A soft landing
I haven't blogged since eve of poll as I was busy running a committee room in Stoke Newington Central (defensive marginal ward won by 800 votes) then attending as an Agent and council candidate the count from hell in Hackney (lasted 24 hours due to need to separate Mayoral, council and parliamentary votes), then at Legoland with my son for two days.
My local MP Diane Abbott was re-elected with a majority almost doubled from a notional 8,002 to 14,461 after turnout in Hackney North went up by 13% (http://www.hackney.gov.uk/2010-results-mps.htm).
We made six council gains in the wards I was Agent for (1 from the Greens, 5 from the Tories), thanks partly to Gordon Brown's decision to wait and hold the General Election on the same day as the council elections so that council turnout was at General Election levels, and partly to sheer hard work by our candidates and activists. Labour's 15 extra councils and 420 extra councillors are a result of a very wise decision about election timing by our Leader (http://news.bbc.co.uk/nol/shared/election2010/council/html/region_99999.stm).
My own result in Chatham Ward is here: http://www.hackney.gov.uk/chatham-result.htm. I won a third term with 2591 votes, a majority of 1690.
The composition of Hackney Council is now 50 Labour (+6), 4 Tory (-5), 3 LD (nc). I think this is the best result in terms of seats since 1978. Full results here: http://www.hackney.gov.uk/2010-results-council.htm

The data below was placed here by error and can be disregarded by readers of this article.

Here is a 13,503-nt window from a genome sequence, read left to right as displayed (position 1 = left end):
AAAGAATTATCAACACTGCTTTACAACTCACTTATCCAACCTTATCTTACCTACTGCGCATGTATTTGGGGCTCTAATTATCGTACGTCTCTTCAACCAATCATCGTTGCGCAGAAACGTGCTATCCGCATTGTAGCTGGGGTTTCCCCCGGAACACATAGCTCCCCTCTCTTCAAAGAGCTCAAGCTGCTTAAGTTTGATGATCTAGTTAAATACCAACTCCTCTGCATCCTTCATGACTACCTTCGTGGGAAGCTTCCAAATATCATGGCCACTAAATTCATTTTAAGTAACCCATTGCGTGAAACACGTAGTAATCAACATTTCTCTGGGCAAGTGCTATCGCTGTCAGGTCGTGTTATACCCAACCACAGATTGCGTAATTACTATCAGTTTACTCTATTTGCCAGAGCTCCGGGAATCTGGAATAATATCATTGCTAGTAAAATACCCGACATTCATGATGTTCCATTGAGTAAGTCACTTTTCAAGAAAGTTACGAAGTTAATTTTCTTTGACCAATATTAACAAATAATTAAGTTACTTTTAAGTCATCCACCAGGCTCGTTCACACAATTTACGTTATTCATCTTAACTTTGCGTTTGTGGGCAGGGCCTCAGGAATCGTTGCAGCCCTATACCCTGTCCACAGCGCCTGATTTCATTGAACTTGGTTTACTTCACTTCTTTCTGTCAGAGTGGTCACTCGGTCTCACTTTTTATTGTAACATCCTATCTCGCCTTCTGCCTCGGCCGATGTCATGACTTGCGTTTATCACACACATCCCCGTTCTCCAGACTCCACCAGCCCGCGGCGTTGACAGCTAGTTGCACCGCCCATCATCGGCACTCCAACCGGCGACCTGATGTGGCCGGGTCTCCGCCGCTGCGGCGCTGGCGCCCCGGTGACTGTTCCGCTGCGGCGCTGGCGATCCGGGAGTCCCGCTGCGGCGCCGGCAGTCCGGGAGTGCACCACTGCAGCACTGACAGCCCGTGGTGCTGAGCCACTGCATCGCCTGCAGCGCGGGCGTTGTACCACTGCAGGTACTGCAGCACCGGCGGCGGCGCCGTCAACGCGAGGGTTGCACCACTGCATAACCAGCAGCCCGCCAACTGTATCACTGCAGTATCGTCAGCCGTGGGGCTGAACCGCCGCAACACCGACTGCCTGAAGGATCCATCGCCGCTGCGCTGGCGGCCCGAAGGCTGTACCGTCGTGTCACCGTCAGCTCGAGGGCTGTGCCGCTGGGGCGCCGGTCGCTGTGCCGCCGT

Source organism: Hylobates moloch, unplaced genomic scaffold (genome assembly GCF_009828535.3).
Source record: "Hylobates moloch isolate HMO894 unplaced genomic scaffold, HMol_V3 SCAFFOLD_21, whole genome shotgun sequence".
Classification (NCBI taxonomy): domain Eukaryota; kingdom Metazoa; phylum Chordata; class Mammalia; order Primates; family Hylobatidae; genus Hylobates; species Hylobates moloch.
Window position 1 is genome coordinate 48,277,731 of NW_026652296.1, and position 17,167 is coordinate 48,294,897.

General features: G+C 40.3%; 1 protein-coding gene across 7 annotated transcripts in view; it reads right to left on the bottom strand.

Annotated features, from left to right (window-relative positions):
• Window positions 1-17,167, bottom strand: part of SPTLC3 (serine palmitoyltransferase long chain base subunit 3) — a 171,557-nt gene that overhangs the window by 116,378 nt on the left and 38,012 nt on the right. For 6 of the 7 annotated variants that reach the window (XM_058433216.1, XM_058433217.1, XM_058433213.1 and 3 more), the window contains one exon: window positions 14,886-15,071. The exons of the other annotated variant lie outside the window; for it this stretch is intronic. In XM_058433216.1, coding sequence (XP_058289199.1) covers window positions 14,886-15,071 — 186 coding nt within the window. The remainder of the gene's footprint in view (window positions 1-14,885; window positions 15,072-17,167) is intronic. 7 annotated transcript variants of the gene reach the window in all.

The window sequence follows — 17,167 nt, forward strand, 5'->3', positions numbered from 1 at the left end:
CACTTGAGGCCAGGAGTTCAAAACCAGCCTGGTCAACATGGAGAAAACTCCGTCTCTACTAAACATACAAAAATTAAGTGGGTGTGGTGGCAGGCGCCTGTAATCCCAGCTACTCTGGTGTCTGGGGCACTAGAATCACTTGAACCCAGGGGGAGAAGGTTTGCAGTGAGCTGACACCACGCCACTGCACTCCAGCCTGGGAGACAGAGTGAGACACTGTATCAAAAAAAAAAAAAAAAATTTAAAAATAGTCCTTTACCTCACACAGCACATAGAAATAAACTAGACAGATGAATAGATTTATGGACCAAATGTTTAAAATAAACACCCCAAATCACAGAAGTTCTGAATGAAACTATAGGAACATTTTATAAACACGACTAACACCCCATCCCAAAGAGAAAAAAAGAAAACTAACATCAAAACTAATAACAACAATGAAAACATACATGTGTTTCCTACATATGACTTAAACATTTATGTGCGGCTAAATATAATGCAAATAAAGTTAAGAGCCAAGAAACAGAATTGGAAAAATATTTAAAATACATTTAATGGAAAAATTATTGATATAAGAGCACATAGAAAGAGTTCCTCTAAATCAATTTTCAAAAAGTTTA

I was also Agent for Jules Pipe, who won re-election as Mayor of Hackney (http://www.hackney.gov.uk/2010-results-mayor.htm) with a 32,545 majority.
The mood in the Labour camp isn't one of a defeated party - it's oddly euphoric. We thought we might come third nationally but Cleggmania turned out to be the biggest joke in political history, and those of our key seat candidates who clung on despite the odds have successfully blocked Cameron from getting the majority he craved and put the Lib Dems in a position where they might go into an inherently unstable coalition with the Tories, leading to their own annihilation amongst centre-left voters at the next election.
One of the unsung heroes of Labour's campaign is the veteran London Labour Regional Director Ken Clark who held the swing to the Tories to only 2.5% as opposed to 6.1% in the rest of England, with his targeting and long-term building of London Labour's organisation leading to key seats such as Hampstead & Kilburn, Islington South, Feltham & Heston, Poplar & Limehouse, Dagenham & Rainham, Westminster North, Eltham and Hammersmith all being held and Labour gaining overall control of Brent, Camden, Ealing, Enfield, Harrow, Hounslow, Islington, Southwark and Waltham Forest councils - our best local government result in London since the heyday of New Labour.
Going forward I think we need to let Gordon make his own decision about whether and when to stay or go as Party Leader, and if he does go members need to be presented with a broad and real choice of leadership candidates, not a coronation.